Gun “buybacks” are a waste of time and money, at least in terms of reducing crime or suicides involving firearms. The politicians who put them on may get a public relations boost thanks to headlines touting the guns “taken off the street,” but that’s about the only benefit that these efforts have.
Unless, of course, you happen to own a 3D printer and the “buyback” in question is accepting home-build, unserialized “ghost guns”. In that case, you can apparently make some serious coin.
A man who identified himself only as “Kem” saw people tweeting about using 3D printers to make guns for the sole purpose of selling them for big bucks at gun buyback programs, like the one the New York State Attorney General’s Office held at the Utica Police Department last month. He got to work on a $200 3D printer he got for Christmas.
“I 3D-printed a bunch of lower receivers and frames for different kinds of firearms,” said Kem.
Then, he drove six hours to Utica.
“And he sees the tote and says, ‘how many firearms do you have?’ And I said, ‘110,’” said Kem.
This began a haggling and negotiating session with Attorney General’s Office staff that lasted all day long.
“And it ended with the guy and a lady from the budget office finally coming around with the 42 gift cards and counting them in front of me,” said Kem. “$21,000 in $500 gift cards.”
Not a bad haul, at least for the seller.
It appears that Kem was inspired by a similar compensated confiscation event in Houston, Texas where a gun owner turned in “dozens” of home-printed frames and receivers in exchange for gift cards. After that event, however, city officials were quick to publicly denounce the gun owner and declare that in the future “ghost guns” would not be accepted at future “buyback” events.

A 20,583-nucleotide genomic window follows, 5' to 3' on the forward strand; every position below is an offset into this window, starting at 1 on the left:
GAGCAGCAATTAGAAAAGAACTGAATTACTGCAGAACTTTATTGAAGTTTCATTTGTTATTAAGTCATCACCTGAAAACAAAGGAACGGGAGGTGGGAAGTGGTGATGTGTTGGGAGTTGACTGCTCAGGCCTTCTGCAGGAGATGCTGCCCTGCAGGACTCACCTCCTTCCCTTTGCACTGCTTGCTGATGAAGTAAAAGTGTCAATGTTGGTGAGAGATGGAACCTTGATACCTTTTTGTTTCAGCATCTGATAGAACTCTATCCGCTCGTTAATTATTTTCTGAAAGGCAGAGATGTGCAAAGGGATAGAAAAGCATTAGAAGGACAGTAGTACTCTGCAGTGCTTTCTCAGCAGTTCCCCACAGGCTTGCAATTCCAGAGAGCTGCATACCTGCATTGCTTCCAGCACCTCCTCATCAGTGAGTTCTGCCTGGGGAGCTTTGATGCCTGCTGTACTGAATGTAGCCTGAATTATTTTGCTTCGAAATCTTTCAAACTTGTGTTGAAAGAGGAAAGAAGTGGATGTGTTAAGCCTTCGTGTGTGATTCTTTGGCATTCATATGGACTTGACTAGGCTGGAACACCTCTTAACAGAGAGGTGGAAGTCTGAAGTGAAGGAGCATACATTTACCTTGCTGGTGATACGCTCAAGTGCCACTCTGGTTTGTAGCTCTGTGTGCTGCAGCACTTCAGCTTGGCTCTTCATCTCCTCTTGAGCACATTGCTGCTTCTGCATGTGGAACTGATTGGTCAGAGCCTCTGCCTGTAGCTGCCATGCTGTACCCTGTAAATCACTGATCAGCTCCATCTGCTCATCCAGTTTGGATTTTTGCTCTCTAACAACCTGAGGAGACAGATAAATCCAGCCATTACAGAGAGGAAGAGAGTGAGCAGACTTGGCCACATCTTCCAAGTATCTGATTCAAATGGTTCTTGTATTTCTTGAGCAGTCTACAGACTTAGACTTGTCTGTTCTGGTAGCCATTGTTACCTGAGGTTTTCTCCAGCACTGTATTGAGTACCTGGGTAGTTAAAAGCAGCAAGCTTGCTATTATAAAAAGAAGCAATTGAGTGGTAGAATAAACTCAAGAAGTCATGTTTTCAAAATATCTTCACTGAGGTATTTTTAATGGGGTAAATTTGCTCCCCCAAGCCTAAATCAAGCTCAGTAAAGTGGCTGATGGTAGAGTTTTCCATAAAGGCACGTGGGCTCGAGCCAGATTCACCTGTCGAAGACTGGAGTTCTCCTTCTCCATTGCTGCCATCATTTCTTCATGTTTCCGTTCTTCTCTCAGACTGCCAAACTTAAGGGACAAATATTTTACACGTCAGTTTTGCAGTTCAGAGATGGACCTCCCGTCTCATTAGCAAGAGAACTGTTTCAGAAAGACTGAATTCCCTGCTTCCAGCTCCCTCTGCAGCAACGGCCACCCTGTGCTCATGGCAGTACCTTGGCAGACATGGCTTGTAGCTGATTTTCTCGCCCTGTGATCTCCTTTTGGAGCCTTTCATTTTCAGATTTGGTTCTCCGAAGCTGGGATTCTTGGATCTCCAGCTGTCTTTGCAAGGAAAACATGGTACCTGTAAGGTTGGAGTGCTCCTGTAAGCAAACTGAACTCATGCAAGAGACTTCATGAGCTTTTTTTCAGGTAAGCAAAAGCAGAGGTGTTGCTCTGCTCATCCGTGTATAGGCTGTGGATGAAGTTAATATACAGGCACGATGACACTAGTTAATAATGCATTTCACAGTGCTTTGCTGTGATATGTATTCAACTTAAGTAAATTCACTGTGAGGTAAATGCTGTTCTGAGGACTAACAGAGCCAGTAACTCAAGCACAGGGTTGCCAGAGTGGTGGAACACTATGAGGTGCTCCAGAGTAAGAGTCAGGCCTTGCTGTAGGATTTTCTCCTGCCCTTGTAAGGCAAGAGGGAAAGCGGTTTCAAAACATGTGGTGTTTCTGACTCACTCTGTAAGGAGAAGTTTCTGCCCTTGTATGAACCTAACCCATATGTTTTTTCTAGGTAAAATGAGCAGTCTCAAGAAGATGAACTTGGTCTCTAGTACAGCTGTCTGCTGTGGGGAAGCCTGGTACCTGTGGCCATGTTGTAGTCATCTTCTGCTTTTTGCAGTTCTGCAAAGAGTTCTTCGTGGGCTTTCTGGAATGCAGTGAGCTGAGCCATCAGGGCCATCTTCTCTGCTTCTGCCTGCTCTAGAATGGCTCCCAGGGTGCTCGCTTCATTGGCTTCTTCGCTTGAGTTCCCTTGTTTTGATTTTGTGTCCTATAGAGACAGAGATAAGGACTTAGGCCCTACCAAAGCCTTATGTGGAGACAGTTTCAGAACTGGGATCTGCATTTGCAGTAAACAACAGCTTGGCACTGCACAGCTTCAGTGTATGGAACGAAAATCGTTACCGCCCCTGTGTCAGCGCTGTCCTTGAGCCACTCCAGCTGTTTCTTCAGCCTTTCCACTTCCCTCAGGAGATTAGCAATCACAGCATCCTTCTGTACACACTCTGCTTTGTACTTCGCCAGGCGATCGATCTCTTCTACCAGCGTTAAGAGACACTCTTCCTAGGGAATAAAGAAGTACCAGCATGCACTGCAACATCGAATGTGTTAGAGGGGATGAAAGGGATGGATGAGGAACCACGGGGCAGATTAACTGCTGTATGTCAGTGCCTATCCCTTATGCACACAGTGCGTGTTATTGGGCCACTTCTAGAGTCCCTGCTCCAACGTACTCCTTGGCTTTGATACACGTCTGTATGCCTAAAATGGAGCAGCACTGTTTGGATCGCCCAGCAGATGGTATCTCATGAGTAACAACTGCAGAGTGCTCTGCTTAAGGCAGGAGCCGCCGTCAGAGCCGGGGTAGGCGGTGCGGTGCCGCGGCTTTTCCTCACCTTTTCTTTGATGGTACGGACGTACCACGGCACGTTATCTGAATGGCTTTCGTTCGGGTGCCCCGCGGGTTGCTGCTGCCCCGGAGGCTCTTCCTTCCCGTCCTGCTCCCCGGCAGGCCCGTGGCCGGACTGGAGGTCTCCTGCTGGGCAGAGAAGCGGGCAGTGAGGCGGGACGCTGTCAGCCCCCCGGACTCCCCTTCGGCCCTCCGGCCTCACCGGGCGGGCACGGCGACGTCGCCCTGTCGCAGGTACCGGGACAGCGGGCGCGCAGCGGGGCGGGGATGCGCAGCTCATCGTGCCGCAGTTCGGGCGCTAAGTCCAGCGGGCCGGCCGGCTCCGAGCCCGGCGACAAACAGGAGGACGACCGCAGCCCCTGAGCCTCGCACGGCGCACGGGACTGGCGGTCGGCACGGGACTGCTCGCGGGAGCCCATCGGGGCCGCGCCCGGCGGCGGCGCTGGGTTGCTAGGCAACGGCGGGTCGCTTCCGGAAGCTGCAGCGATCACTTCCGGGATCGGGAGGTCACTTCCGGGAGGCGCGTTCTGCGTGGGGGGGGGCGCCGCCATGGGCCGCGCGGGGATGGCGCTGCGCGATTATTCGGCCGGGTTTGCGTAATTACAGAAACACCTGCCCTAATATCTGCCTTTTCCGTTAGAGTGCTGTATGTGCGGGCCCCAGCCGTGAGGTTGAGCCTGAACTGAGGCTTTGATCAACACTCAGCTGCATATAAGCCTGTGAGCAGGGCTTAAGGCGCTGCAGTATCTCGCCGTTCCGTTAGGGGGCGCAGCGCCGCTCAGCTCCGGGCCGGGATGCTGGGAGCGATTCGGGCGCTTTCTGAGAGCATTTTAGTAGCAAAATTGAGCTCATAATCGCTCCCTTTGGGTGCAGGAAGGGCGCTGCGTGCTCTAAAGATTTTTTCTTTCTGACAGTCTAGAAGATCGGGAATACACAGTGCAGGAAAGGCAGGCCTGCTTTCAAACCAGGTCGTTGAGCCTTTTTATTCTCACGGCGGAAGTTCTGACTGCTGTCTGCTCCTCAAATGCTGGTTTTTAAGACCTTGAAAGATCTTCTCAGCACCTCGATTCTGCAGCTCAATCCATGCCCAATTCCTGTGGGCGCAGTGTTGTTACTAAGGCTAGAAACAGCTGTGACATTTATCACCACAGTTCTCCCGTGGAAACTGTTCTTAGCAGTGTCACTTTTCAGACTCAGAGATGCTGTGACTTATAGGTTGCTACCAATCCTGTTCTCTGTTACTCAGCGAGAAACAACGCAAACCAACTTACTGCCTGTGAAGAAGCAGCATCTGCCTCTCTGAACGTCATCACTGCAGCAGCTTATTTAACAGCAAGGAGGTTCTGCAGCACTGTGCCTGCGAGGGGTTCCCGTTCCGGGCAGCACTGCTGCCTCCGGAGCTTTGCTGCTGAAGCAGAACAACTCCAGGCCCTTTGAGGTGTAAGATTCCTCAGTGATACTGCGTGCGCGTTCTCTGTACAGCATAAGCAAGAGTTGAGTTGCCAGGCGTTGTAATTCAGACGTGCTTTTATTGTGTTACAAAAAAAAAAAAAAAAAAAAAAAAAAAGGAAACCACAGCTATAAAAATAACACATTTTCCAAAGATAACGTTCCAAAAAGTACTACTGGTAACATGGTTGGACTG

New York Attorney General Letitia James, on the other hand, apparently said nothing about Kem’s amazing haul, at least until the media started contacting her office.
“It’s shameful that this individual exploited a program that has successfully taken thousands of guns off the streets to protect our communities from gun violence. We have partnered with local police throughout the state to recover more than 3,500 guns, and one individual’s greedy behavior won’t tarnish our work to promote public safety. We have adjusted our policies to ensure that no one can exploit this program again for personal gain.
Have these gun owners really “exploited” gun buyback programs? Seems to me that they’re simply following the rules laid out by the organizers. And if the goal is to “get guns off the streets” then I don’t know why James or Houston Mayor Sylvester Turner are complaining. They still get to tout the fact that dozens of guns were handed over, and it’s not like gun “buybacks” make cities safer places even when folks aren’t making their own guns in order to turn them in for cash and prizes.
Actually, I do understand why anti-gun politicians like James are embarrassed here. The actions of guys like Kem make the uselessness of gun “buybacks” readily apparent to all but the most casual consumers of news.
“I’m sure handing over $21,000 in gift cards to some punk kid after getting a bunch of plastic junk was a rousing success,” laughed Kem. “Gun buybacks are a fantastic way of showing, number one, that your policies don’t work, and, number 2, you’re creating perverse demand. You’re causing people to show up to these events, and, they don’t actually reduce crime whatsoever.”
I don’t think Letitia James really cares whether or not these efforts lower crime rates as long as they raise her profile in a positive way, and I’m curious to see what changes she’s made to her “buyback” programs going forward. Will she ban the turn-in of home-built guns as the city of Houston has done, or will she limit the number of guns that can be exchanged for gift cards to try to stop guys like Kem from making some serious money off of them? I don’t think either route will make her compensated confiscation events any more worthwhile, and if she really wants to avoid avoid humiliating headlines in the future the best thing to do would be to simply scrap the “buybacks” entirely.